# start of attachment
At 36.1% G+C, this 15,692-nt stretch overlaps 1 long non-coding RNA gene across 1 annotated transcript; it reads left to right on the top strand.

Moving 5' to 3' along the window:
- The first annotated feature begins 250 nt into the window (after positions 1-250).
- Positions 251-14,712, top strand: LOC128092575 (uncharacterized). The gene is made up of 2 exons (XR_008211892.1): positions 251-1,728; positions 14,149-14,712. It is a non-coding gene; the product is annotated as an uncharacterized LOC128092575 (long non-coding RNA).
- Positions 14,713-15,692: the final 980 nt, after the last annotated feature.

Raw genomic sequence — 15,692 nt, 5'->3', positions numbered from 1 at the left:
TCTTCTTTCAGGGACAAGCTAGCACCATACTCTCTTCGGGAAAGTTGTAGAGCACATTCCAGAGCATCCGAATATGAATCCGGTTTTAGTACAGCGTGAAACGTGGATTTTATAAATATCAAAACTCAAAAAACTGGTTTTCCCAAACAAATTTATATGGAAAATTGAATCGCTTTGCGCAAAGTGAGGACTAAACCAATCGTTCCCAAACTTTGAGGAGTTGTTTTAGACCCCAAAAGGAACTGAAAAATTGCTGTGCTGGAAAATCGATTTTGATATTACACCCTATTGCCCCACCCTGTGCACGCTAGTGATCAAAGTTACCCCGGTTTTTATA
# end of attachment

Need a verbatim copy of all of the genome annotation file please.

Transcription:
At 36.1% G+C, this 15,692-nt stretch overlaps 1 long non-coding RNA gene across 1 annotated transcript; it reads left to right on the top strand.

Moving 5' to 3' along the window:
- The first annotated feature begins 250 nt into the window (after positions 1-250).
- Positions 251-14,712, top strand: LOC128092575 (uncharacterized). The gene is made up of 2 exons (XR_008211892.1): positions 251-1,728; positions 14,149-14,712. It is a non-coding gene; the product is annotated as an uncharacterized LOC128092575 (long non-coding RNA).
- Positions 14,713-15,692: the final 980 nt, after the last annotated feature.

Raw genomic sequence — 15,692 nt, 5'->3', positions numbered from 1 at the left:
TCTTCTTTCAGGGACAAGCTAGCACCATACTCTCTTCGGGAAAGTTGTAGAGCACATTCCAGAGCATCCGAATATGAATCCGGTTTTAGTACAGCGTGAAACGTGGATTTTATAAATATCAAAACTCAAAAAACTGGTTTTCCCAAACAAATTTATATGGAAAATTGAATCGCTTTGCGCAAAGTGAGGACTAAACCAATCGTTCCCAAACTTTGAGGAGTTGTTTTAGACCCCAAAAGGAACTGAAAAATTGCTGTGCTGGAAAATCGATTTTGATATTACACCCTATTGCCCCACCCTGTGCACGCTAGTGATCAAAGTTACCCCGGTTTTTATA